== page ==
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Valve More Than Doubles Steam Deck Production, Q3 Reservations Starting Soon

Steam Deck
(Image credit: Valve)

Valve just tweeted out some great news for SteamDeck fans, saying it has more than doubled the number of Steam Decks being produced every week. The company also says it just sent out the last batch of Q2 reservation emails and is prepared to start kicking off Q3 reservations on the 30th -- or in three days. 

If you want to purchase a Steam Deck, now is s good time sign up. With production numbers more than doubling, Steam Deck consoles should be arriving to customers much sooner than before. That said, the expected availability date has not changed and still says "October 2022 or later." But there is a chance this date will change with production ramping up, since the date has remained the same for months.

It isn't at all surprising that Valve is heavily increasing production. According to Valve, the Steam Deck has already become Steam's Top Seller since April and outperforms actual games sold on Steam such as Elden Ring which sits at second place. This shows there is huge demand for the Steam Deck, and Valve probably needed to increase production anyways to make sure reservation queue times stay as low as possible.

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With GPU shortages easing and demand now equalizing, it's possible Valve is able to purchase a higher quantity of Van Gogh SoCs from AMD, the chip that powers the Steam Deck.

Steam Deck prices have not changed since launch, starting at $399.99 for the baseline 64GB eMMC model. Stepping up to the mid-range model will cost you $529, but that will get you 256GB of much faster NVMe storage and a Steam Community profile bundle. Finally, the flagship model comes in at $649 featuring a 512GB NVMe drive with an anti-glare etched glass screen (which we found isn't that durable) an exclusive carrying case and an exclusive virtual keyboard theme. Reservations start at $5 for all three models.

For in-depth details about the Steam Deck, and its gaming performance, check out our review of Valve's console here.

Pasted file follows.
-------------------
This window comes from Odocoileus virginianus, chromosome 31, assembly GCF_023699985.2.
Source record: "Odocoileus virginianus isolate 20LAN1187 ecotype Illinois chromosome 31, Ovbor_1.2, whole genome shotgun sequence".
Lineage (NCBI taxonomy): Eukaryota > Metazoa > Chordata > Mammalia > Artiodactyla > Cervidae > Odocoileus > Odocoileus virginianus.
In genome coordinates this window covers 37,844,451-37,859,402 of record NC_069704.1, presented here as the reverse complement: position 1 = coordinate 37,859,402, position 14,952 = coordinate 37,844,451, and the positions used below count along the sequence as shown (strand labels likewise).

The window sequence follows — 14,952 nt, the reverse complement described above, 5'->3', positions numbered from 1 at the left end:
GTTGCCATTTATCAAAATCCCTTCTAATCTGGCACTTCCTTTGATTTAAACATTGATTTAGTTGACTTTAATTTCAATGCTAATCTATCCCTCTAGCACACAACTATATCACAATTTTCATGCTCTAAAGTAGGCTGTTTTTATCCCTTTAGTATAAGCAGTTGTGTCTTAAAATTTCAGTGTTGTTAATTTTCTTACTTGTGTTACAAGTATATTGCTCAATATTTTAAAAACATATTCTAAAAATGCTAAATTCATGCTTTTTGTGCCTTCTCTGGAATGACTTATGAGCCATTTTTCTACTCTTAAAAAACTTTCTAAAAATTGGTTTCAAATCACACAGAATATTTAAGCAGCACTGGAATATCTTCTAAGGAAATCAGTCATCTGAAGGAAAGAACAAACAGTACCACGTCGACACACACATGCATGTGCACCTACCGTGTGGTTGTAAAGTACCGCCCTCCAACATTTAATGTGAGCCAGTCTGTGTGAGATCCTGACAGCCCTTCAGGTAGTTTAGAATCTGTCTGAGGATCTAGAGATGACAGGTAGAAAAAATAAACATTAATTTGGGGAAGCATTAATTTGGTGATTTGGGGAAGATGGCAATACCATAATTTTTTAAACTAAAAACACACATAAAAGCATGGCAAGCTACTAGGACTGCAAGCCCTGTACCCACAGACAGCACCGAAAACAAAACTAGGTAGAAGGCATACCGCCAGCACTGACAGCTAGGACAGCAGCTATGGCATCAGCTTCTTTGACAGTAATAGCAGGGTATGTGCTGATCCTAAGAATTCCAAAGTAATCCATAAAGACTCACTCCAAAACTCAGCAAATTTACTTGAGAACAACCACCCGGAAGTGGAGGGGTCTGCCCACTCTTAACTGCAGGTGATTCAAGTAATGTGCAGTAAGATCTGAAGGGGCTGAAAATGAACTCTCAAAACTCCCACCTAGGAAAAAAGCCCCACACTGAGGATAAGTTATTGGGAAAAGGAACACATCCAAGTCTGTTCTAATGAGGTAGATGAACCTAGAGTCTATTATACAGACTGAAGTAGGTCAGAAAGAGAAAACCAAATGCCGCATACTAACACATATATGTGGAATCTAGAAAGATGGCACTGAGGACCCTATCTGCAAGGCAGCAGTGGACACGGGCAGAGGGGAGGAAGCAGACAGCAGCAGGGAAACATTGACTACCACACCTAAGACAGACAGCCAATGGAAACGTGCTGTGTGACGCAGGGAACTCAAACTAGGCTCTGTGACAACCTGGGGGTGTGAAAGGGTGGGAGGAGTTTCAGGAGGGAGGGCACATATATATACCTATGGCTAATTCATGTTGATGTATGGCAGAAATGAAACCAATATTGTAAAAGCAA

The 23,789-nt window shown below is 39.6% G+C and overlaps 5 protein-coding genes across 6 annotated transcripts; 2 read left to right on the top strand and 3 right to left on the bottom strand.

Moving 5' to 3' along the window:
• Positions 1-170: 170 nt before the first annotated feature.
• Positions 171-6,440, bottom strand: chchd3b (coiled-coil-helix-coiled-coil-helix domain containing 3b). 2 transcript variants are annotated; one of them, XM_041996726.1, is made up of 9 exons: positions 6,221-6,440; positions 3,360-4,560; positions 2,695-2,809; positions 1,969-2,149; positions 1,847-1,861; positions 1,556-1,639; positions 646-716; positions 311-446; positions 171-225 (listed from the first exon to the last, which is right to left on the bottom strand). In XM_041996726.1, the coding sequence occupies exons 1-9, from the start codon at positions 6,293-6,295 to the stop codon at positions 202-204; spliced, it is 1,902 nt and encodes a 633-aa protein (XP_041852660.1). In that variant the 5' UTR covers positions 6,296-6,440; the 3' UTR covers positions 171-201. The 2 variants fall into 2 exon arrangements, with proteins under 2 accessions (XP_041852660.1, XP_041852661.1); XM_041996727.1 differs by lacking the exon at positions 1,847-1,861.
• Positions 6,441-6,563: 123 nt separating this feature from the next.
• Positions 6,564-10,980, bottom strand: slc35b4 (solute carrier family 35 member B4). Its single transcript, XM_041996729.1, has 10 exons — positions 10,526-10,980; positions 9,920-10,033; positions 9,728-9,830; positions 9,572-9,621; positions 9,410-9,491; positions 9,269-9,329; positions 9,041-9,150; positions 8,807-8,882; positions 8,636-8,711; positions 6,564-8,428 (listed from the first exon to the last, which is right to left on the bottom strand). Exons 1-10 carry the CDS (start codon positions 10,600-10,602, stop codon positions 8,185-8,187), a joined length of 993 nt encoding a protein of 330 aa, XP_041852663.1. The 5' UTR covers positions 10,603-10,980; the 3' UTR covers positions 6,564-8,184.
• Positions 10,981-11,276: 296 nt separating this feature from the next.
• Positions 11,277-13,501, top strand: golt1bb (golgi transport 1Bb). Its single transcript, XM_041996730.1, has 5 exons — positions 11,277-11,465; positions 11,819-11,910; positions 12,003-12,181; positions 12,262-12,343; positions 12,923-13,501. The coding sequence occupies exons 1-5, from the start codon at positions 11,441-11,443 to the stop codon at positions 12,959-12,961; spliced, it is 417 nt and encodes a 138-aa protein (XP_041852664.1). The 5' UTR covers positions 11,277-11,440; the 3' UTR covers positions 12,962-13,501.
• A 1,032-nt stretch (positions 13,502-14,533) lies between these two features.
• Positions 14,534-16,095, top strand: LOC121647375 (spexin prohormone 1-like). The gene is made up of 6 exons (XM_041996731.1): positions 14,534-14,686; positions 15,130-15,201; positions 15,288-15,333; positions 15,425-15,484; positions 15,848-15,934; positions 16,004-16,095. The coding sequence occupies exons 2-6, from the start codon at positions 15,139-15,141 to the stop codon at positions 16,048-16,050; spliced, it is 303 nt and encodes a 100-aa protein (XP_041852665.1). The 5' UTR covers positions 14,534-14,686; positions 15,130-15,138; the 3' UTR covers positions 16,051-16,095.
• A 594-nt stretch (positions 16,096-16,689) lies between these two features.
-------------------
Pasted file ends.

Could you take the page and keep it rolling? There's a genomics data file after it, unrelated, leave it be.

Aaron Klotz
Aaron Klotz

Aaron Klotz is a freelance writer for Tom’s Hardware US, covering news topics related to computer hardware such as CPUs, and graphics cards.

  • -Fran-
    The really need to make a Revision B with a bigger battery. It's absolutely abysmal xP

    Other than that, it's an amazing machine. I'm so darn impressed I can't even express it in humanly understandable words; only happy moans and weird noises. Heh.

    Regards.
    Reply
  • Makaveli
    -Fran- said:
    The really need to make a Revision B with a bigger battery. It's absolutely abysmal xP

    Other than that, it's an amazing machine. I'm so darn impressed I can't even express it in humanly understandable words; only happy moans and weird noises. Heh.

    Regards.

    i'm waiting for a 2nd gen unit and better battery life before I bite.

    Hopefully something with a Zen4 apu and RDNA3
    Reply
  • _dawn_chorus_
    -Fran- said:
    The really need to make a Revision B with a bigger battery. It's absolutely abysmal xP

    Other than that, it's an amazing machine. I'm so darn impressed I can't even express it in humanly understandable words; only happy moans and weird noises. Heh.

    Regards.
    Abysmal is a bit strong... It more than doubles the playtime vs my 2019 Razer blade advanced which has an 80WHr battery. Playing a game like Hollow Knight or Eastward the Deck easily does 4-5 hours which I'd say is plenty fair considering the size. The same applies in AAA games except its like 45-60min on the Razer vs 90-120min on the Steam Deck. That's double the playtime with half the battery size.
    Reply
  • thisisaname
    More than double, kind of meaningless when they do not say how many are being produced a week.
    10 to 21 is more than double but still a tiny number.
    Reply
  • -Fran-
    Makaveli said:
    i'm waiting for a 2nd gen unit and better battery life before I bite.

    Hopefully something with a Zen4 apu and RDNA3
    The performance is surprisingly good for what it is. Plus it can use RSR and FSR with no problems. The interface needs a bit of polish, but that is Software side. Other than that, it's a really strong performer.

    _dawn_chorus_ said:
    Abysmal is a bit strong... It more than doubles the playtime vs my 2019 Razer blade advanced which has an 80WHr battery. Playing a game like Hollow Knight or Eastward the Deck easily does 4-5 hours which I'd say is plenty fair considering the size. The same applies in AAA games except its like 45-60min on the Razer vs 90-120min on the Steam Deck. That's double the playtime with half the battery size.